Tuesday, July 29, 2014

A federal judge who didn’t like the 57-year sentence he was forced to impose is persuading the prosecutor to help him correct the sentence.

A federal judge who didn’t like the 57-year sentence he was forced to impose is expected to cut the punishment today after persuading the prosecutor to help him.
The defendant, Francois Holloway, has already served nearly two decades in prison for carjackings and his participation in an illegal chop shop used to sell parts from stolen cars, the New York Times reports. Sentenced in 1996, Holloway received more time in prison than the average for convicted murderers in the Eastern District of New York at that time. . . . .  Already speaking out against mandatory minimum sentences, U.S. District Judge John Gleeson of Brooklyn went to bat for Holloway, the Times says. He wrote to U.S. Attorney Loretta Lynch and asked her to vacate two of Holloway’s convictions. At first she refused, but she agreed after reconsidering.  More.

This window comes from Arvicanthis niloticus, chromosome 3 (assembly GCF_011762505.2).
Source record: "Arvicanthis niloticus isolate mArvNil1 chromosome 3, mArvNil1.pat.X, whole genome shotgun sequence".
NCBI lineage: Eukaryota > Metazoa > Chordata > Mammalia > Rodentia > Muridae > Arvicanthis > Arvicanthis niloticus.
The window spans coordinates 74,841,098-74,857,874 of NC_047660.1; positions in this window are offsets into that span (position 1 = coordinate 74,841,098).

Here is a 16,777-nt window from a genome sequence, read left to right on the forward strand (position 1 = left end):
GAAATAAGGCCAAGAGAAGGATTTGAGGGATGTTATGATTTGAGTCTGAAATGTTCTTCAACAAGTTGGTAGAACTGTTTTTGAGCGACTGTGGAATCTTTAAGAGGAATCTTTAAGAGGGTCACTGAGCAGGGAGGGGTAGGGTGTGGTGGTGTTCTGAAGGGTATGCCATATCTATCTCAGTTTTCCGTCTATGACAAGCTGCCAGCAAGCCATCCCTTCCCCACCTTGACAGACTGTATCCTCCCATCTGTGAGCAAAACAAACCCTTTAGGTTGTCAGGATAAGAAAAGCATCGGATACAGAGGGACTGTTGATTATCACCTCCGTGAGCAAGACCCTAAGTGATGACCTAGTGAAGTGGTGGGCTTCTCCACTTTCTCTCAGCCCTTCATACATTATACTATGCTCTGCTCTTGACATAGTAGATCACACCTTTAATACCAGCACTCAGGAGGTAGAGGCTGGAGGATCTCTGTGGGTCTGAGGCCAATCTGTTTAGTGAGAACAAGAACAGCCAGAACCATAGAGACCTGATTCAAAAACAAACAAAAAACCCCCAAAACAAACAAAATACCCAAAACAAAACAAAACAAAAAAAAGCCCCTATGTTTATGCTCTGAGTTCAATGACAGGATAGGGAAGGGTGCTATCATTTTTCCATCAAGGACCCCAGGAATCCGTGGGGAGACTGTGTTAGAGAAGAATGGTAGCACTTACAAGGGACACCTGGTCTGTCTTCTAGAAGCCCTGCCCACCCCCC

Originally posted in ABA Journal Law News
by Debra Cassens Weiss  July 29, 2014

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